Mouth guards are appliances for the mouth that protect the teeth and gums of the wearer. In most instances, mouth guards are used during physically demanding activities such as contact sports or when working in a hazardous environment that might result in a blow to the face.
Mouth injuries are particularly common in children, with one in three boys and one in four girls sustain a mouth injury by the time they complete high school. A mouth injury can be to the lips, gums, teeth, or inside of the cheeks and often results in the need to see a dentist, so they can properly treat the problem. In many instances, wearing a mouth guard could have prevented the injury or minimized the damage. Some student athletes resist wearing mouth guards because they don't like the way they affect their appearance, but these same students will be even less enamored of their looks after a few teeth are knocked out!
Mouth guards generally fit inside the mouth but offer protection to the whole area, including the jaw, tongue, teeth, lips and, to some extent, the cheeks. A blow to the face with enough force can tear soft tissue, break or dislodge teeth, and throw the jaw out of alignment. Mouth guards help protect you by preventing the sharp surfaces of your teeth from ripping into the delicate tissues of the interior of your mouth and cheeks. If you're wearing braces or a bridge, a mouth guard can also cover these devices and keep them from damaging surrounding tissue. Mouth guards also minimize the effects of concussions and other head injuries, particularly those sustained in contact sports.
Mouth Guard Styles
Most mouth guards are made of pliable plastic that fit over and around your teeth and fit all or partially inside the mouth. There are variations in style and material depending on what your needs are, but in general they will be one of three common designs:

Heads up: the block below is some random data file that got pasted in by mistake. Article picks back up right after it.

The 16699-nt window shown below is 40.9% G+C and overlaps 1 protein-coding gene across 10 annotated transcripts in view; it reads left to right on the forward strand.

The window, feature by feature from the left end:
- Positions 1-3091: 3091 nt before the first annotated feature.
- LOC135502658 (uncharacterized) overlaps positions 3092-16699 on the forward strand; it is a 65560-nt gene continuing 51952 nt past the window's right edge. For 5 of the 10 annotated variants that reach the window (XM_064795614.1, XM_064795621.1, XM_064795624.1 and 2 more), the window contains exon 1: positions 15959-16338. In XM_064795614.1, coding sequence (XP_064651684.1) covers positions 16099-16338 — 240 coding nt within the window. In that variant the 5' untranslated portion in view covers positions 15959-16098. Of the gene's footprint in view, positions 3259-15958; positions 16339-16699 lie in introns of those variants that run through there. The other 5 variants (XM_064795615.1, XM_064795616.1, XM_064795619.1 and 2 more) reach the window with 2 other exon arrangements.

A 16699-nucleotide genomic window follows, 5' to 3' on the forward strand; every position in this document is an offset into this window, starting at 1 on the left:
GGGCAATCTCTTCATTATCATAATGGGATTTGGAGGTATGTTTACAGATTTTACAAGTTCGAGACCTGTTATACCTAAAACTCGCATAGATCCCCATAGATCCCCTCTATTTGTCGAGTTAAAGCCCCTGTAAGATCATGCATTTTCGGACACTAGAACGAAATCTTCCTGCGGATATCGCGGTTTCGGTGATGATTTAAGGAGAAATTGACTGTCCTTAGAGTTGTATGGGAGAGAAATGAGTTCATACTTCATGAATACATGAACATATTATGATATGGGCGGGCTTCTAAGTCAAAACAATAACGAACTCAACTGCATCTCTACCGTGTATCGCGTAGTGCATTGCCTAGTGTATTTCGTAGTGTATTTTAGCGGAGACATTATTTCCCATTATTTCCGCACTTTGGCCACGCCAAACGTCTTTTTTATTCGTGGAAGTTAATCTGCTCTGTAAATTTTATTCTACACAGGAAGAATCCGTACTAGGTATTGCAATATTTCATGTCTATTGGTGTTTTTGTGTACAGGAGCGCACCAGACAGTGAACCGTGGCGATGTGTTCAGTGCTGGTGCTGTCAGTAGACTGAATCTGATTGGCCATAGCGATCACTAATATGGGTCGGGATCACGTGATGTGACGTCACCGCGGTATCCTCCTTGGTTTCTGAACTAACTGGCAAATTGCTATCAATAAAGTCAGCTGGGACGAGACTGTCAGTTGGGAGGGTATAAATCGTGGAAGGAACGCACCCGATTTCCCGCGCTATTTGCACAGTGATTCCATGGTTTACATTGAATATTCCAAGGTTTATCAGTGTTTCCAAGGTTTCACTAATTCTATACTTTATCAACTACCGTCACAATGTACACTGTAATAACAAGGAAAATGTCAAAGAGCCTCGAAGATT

• Custom fitted mouth guards are made by a dentist, providing excellent protection because they are custom molded to your teeth and mouth. These offer excellent protection to your mouth and jaw line.
• For a fit that's still quite good, the most common mouth guards are made of a plastic that is softened in hot water, allowing you to mold the guard to your teeth for a secure fit. Most student athletes use this form of guard.
• Pre-shaped mouth guards are the least attractive option because there is such variation in the size of the teeth and the shape of the mouth between individuals. These ready-made mouth guards can be uncomfortable and are knocked out of place easily because they often don't fit well.
Caring For Mouth Guards
If you're using a mouth guard, you'll need to keep it clean so that you don't end up with bacteria or other contaminants on it that can contribute to gum disease. Any time you're putting something foreign into your mouth, it's crucial that it be properly cleaned.
Each time you remove your mouth guard, wash it with warm, soapy water and allow it to dry naturally. Too much heat, such as a hair dryer, can break down the guard material. Soaking mouth guards in antiseptic mouth wash will also kill germs and may make wearing it more palatable.
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